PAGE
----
The last jouney over the mountains

Trip Start Feb 02, 2010
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Trip End Feb 02, 2011


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Flag of Austria  , Styria,
Wednesday, December 1, 2010

December, I thought it would never come - but it has - and with it snow, snow and more snow. Last night we made it back to Sankt Marein one day before the much anticipated arrival of Jelly and Michi. We are staying with Kelly, Lena and their children and have just come in from playing in the deep fresh snow with the two boys. I imagined it was going to be a lot more stressful than it has been coming here. But the full-scale Cameron invasion has not happened yet so the worst may still be to come. I also imagined our trip back from Dösingen would be uneventful and straight forward - but no, Nina had other ideas as did the weather. 

 We had a few friendly days in Dösingen after we returned from London. We tried hitchhiking from the airport but it is such a small airport that when everyone from our flight had left and we still hadn’t gotten a lift we decide to call Danny for a lift as it was another four hours until another plane departed or arrived so no one was going to be around until then. One night we went to a Christmas market where we ate massive gingerbread hearts, sugared almonds, waffles and drank mulled wine. Again as I was the only one who didn’t get drunk that night I got another chance to drive Daniel’s lovely new BMW home again, this time in snow.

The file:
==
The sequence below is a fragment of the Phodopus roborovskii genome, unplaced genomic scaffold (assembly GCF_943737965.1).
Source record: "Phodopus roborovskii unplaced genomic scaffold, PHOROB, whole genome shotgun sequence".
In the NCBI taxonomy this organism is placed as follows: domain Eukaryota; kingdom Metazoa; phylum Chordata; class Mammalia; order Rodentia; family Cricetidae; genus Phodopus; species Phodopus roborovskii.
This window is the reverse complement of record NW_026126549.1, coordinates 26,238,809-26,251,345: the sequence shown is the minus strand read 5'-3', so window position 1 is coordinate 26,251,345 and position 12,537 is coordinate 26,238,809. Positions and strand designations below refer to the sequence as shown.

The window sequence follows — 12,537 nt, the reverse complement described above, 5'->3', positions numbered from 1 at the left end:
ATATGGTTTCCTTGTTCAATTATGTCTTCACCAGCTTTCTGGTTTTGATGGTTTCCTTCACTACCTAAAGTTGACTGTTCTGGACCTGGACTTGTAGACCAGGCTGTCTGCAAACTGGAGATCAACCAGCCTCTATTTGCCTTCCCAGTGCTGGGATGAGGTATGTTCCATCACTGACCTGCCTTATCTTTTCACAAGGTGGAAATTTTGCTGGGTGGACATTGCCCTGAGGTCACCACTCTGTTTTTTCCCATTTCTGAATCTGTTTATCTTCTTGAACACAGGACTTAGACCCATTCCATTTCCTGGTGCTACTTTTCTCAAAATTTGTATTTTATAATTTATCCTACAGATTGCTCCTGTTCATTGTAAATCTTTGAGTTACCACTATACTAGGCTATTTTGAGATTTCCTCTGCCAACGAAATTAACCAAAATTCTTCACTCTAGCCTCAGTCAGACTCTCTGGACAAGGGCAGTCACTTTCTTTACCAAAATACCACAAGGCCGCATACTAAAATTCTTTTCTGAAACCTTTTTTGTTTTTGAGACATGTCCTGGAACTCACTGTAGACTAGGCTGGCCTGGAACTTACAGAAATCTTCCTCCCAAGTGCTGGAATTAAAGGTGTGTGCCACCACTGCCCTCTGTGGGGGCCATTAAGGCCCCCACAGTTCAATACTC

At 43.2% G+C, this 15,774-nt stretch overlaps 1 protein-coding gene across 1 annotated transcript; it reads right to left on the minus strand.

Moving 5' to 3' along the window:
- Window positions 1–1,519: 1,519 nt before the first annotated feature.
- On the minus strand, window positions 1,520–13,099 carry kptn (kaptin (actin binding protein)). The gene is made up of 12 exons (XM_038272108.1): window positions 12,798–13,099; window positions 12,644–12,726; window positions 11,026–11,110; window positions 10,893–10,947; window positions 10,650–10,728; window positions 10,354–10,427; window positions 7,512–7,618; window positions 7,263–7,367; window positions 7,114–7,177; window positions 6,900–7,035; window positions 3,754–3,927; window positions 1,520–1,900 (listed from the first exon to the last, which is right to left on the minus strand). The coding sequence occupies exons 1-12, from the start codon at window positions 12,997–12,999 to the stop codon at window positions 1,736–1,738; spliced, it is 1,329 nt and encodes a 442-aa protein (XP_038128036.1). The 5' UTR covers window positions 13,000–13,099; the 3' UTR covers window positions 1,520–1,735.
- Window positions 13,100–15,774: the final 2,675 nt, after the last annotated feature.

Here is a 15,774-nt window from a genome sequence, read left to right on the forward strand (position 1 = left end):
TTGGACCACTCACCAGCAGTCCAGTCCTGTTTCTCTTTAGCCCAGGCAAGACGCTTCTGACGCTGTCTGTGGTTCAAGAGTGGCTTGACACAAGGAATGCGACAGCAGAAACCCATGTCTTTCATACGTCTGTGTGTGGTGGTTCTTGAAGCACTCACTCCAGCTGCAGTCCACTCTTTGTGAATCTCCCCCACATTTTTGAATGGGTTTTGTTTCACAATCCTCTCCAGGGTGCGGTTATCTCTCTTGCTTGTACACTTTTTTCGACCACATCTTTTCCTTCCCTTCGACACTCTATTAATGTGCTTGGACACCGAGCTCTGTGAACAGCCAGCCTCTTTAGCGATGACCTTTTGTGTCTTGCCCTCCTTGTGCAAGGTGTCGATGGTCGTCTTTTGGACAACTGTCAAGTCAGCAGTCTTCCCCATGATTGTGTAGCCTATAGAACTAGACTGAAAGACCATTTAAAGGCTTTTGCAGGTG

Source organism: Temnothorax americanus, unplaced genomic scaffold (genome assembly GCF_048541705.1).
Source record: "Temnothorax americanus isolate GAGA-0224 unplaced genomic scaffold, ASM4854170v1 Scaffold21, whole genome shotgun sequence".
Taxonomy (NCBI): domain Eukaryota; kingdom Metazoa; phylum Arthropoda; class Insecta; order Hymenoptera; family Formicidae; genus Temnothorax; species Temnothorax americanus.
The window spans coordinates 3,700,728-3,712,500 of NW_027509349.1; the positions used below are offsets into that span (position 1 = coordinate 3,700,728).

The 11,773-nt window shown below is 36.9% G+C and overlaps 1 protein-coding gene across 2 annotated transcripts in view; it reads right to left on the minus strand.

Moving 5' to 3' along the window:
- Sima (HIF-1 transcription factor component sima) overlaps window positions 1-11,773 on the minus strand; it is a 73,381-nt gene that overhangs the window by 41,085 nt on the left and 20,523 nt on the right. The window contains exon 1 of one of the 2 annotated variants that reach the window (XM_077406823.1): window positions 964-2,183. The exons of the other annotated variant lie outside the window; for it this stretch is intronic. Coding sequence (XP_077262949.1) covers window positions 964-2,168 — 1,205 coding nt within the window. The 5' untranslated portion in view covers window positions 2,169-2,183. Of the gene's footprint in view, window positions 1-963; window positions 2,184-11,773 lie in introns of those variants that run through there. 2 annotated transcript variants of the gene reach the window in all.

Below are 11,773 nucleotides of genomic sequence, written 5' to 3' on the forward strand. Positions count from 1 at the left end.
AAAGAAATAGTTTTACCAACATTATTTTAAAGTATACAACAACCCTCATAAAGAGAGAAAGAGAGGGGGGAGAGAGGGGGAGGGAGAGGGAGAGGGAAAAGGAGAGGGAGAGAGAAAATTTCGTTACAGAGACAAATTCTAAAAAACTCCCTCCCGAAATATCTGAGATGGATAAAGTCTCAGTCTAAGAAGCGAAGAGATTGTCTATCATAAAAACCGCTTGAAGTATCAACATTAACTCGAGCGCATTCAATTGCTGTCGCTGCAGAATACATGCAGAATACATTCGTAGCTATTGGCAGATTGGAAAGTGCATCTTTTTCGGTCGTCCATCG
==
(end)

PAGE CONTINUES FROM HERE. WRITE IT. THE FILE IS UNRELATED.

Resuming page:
On Monday morning we planned to leave and awoke to a thick layer of snow covering everything. We had to brush Nina off before we could begin loading her up. Some of the roads we took were cleared and salted but there were also many we took which were not and while I clung to the edge of the sidecar terrified, Felix had great fun slipping and sliding everywhere. We made it into Austria and through Innsbruck before we stopped for lunch. We had been planning to sleep in Innsbruck but as we had made it there with so many hours of daylight left we decided to keep going until dark and then sleep in the forest.

 It was becoming dark as we pulled off the road to camp for the night. It had been snowing on and off all day and I didn’t want to carry on riding along narrow, steep and winding mountain roads that were covered with snow and ice in the dark. We drove into the beginning of a walking trail and set up the tent in deep snow in complete view of the road. I was pretty uncomfortable about our position being so conspicuous but in the mountains there isn’t a whole lot of flat places to park a motorbike and pitch a tent and if someone questioned us we could alway try to talk our way out of trouble by saying it became too dangerous to carry on.